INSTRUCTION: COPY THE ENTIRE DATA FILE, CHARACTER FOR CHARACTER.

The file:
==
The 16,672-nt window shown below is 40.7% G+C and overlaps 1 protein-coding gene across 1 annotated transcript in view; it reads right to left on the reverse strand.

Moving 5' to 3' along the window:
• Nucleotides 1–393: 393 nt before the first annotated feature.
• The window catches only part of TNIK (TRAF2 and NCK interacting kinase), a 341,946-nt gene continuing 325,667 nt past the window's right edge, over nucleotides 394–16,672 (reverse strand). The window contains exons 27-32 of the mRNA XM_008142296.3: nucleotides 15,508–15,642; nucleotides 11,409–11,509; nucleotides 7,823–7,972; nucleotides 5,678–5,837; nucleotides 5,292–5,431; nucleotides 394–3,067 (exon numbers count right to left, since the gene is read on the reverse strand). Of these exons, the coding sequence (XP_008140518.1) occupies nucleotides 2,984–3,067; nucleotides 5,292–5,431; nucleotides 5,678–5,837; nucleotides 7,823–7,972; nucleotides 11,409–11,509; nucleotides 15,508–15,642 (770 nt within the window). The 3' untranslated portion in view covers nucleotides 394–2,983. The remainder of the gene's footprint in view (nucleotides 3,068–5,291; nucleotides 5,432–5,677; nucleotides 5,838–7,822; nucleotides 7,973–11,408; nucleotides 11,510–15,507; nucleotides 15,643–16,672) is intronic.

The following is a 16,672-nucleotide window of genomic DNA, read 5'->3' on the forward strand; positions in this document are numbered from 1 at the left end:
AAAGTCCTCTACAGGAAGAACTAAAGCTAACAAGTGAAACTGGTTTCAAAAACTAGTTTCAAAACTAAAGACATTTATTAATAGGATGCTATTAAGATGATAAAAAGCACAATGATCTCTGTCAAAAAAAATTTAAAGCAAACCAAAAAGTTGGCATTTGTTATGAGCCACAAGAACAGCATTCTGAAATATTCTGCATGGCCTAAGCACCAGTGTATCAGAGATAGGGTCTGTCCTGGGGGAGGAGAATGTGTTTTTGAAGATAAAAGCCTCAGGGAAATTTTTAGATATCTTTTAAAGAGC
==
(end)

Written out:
The 16,672-nt window shown below is 40.7% G+C and overlaps 1 protein-coding gene across 1 annotated transcript in view; it reads right to left on the reverse strand.

Moving 5' to 3' along the window:
• Nucleotides 1–393: 393 nt before the first annotated feature.
• The window catches only part of TNIK (TRAF2 and NCK interacting kinase), a 341,946-nt gene continuing 325,667 nt past the window's right edge, over nucleotides 394–16,672 (reverse strand). The window contains exons 27-32 of the mRNA XM_008142296.3: nucleotides 15,508–15,642; nucleotides 11,409–11,509; nucleotides 7,823–7,972; nucleotides 5,678–5,837; nucleotides 5,292–5,431; nucleotides 394–3,067 (exon numbers count right to left, since the gene is read on the reverse strand). Of these exons, the coding sequence (XP_008140518.1) occupies nucleotides 2,984–3,067; nucleotides 5,292–5,431; nucleotides 5,678–5,837; nucleotides 7,823–7,972; nucleotides 11,409–11,509; nucleotides 15,508–15,642 (770 nt within the window). The 3' untranslated portion in view covers nucleotides 394–2,983. The remainder of the gene's footprint in view (nucleotides 3,068–5,291; nucleotides 5,432–5,677; nucleotides 5,838–7,822; nucleotides 7,973–11,408; nucleotides 11,510–15,507; nucleotides 15,643–16,672) is intronic.

The following is a 16,672-nucleotide window of genomic DNA, read 5'->3' on the forward strand; positions in this document are numbered from 1 at the left end:
AAAGTCCTCTACAGGAAGAACTAAAGCTAACAAGTGAAACTGGTTTCAAAAACTAGTTTCAAAACTAAAGACATTTATTAATAGGATGCTATTAAGATGATAAAAAGCACAATGATCTCTGTCAAAAAAAATTTAAAGCAAACCAAAAAGTTGGCATTTGTTATGAGCCACAAGAACAGCATTCTGAAATATTCTGCATGGCCTAAGCACCAGTGTATCAGAGATAGGGTCTGTCCTGGGGGAGGAGAATGTGTTTTTGAAGATAAAAGCCTCAGGGAAATTTTTAGATATCTTTTAAAGAGC